Pott. County schools monitor COVID-19 cases, safety
Since schools throughout Pottawatomie County began their fall semesters in August, various students and employees have tested positive for COVID-19 and districts continue to manage social distancing and other safety measures.
According to Shawnee Public Schools Superintendent Dr. April Grace, the district has, on average, two to three positive cases a week, but the total number of positive cases since the beginning of school for those physically present is less than one percent.
Grace said SPS doesn’t send out general statements district wide for every positive case to protect the privacy of staff and students and to help reduce any unnecessary stress and anxiety.
“Individual HIPAA and privacy considerations should not be dismissed during this time,” Grace said. “We communicate with those who are directly impacted and deemed to have had close contact with a known positive case of COVID-19 based on health department guidelines and contact tracing.”
The administrator said SPS continues to work closely with the Pottawatomie Health Department and follows recommended guidelines for COVID related items such as qurantining.
“The health department determines who should quarantine, and we assist them in this process,” Grace said. “They have jurisdiction over quarantine. We do not make those decisions independently. Each week we seek their counsel, and I visit directly with those officials at the county and regional levels.”
Grace said while the district doesn’t send out general notifications for each positive COVID-19 case, she does send out a broad weekly update to staff members informing them of any changes or new guidelines that need to be followed regarding COVID.
She said the greatest challenge the district currently faces is the amount of students, and particularly staff members, needing to be quarantined due to exposure of a positive case.
“The quarantines that affect staff create stress and strain for everyone, as administrators work to get classes covered, which sometimes means having to combine or add students into rooms, which makes social distancing more difficult and also creates additional stress for staff,” Grace said.
Overall, the administrator said while she’s grateful the district has a low positive case rate, students, teachers and staff continue to struggle daily with the difficulties of the pandemic.
“Without question these continue to be challenging times to navigate,” Grace said. “Our staff has been incredible in working through challenges each and every day (and) week, and the complexities do not seem to lessen.”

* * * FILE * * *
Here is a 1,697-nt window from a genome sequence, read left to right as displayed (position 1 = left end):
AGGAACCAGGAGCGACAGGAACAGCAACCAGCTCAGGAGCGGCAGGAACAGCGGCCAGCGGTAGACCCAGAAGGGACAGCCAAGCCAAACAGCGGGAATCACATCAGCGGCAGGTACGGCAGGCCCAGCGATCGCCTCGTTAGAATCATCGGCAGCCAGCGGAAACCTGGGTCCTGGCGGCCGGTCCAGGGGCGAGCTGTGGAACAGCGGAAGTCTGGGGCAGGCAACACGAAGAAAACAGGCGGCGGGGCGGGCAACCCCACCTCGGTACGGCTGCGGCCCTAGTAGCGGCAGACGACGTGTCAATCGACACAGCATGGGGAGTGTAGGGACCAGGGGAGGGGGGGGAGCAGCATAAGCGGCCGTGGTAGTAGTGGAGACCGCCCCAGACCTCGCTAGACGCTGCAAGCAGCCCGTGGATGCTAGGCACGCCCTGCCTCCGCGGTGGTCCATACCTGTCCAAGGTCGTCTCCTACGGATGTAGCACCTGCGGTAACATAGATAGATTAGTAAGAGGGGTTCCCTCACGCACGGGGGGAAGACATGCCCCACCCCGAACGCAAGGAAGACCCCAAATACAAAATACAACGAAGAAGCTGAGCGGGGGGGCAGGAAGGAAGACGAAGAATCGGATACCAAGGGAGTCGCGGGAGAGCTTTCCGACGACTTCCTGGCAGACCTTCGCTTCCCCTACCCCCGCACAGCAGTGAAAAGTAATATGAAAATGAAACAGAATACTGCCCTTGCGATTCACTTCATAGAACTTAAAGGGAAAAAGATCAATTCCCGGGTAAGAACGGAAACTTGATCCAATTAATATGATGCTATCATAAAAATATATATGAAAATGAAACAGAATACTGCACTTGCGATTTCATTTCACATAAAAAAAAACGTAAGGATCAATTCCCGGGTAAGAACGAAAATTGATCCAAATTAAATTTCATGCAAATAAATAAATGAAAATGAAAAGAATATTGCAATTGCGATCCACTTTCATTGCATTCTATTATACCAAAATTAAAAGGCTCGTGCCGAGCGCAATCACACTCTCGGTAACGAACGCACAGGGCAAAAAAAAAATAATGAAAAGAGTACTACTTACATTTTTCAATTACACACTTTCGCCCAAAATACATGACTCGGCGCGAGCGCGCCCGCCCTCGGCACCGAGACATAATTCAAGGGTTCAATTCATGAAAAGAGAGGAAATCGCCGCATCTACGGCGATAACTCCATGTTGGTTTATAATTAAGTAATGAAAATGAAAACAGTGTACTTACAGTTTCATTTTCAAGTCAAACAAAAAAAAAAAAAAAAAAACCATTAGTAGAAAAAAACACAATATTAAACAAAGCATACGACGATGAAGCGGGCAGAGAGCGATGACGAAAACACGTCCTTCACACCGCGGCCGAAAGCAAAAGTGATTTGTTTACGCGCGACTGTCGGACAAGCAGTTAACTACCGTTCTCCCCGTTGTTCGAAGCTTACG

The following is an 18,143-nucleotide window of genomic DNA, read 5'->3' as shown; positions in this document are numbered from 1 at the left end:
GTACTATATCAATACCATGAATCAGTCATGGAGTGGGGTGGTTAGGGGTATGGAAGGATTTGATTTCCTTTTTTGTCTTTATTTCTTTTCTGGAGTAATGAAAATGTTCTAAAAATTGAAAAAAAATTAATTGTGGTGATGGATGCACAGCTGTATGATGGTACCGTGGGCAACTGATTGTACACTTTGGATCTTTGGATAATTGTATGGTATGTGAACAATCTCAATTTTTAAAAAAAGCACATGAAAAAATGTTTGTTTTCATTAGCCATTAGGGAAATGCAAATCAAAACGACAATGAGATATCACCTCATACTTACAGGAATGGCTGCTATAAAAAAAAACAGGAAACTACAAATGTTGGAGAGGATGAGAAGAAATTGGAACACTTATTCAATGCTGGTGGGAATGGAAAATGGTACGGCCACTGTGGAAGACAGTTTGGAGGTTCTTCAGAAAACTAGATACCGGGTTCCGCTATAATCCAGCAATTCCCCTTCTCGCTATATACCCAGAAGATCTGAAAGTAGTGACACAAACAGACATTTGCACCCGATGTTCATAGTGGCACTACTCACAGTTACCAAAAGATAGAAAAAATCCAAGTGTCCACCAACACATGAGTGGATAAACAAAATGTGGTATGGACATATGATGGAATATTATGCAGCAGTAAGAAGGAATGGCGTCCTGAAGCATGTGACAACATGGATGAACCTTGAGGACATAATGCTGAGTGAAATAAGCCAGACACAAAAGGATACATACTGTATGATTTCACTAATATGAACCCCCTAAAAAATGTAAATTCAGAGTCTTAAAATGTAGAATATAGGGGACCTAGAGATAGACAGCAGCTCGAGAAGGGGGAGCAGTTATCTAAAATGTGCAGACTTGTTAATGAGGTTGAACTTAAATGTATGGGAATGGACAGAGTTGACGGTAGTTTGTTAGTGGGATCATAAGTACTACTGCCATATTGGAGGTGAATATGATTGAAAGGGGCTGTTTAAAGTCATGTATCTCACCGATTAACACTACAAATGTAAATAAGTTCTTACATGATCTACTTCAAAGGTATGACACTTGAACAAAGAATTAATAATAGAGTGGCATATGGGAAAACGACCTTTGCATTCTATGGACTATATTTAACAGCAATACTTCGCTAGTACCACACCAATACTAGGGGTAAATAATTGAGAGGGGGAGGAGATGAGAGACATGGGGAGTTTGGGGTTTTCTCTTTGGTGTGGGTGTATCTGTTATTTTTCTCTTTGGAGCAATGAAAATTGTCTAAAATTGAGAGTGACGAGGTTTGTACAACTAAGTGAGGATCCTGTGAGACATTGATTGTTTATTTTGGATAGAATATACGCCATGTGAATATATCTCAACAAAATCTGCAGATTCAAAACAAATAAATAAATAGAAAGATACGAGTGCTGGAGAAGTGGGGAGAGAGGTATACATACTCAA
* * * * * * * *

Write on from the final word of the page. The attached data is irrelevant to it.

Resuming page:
Similar to Shawnee, Tecumseh Public Schools also continues to monitor the pandemic and work with the health department, however the district sends out notifications informing the community each time it’s made aware of positive cases.
According to notifications from Superintendent Tom Wilsie, as of Tuesday, Oct. 13, there have been about 21 positive COVID-19 cases since the school year began.
In each scenario, Wilsie notified the community and ensured any student or employee testing positive was quarantined and followed CDC and local health official guidelines.
In his notifications, Wilsie said the district has been sure to notify those who may have come in contact or been exposed to people who tested positive for the virus.
Along with Tecumseh, the McLoud Public Schools district has released around 11 notifications via social media informing parents and the community about positive COVID-19 cases.
In each notification, Executive Director of Administrators, Rhonda Hockenbury, said the McLoud district followed CDC and local health official guidelines including contact tracing, quarantining those who tested positive and those exposed, maintaining social distancing and other safety measures.
According to the Bethel Public Schools’ COVID-19 update webpage, the district has had a total of 11 cases since the school year began.
In addition to Bethel, Dale Public Schools has released information regarding positive COVID-19 cases and so far has reported one via social media since the school year started.
All districts have explained in their notifications regarding COVID-19 through contact tracing, those at risk of exposure will be notified and if a student or parent isn’t notified they are not considered to be at risk.
In addition, all districts have informed their communities that they will continue social distancing and other safety measures to prevent the spread of the virus to the best of their abilities.
Check back for updates.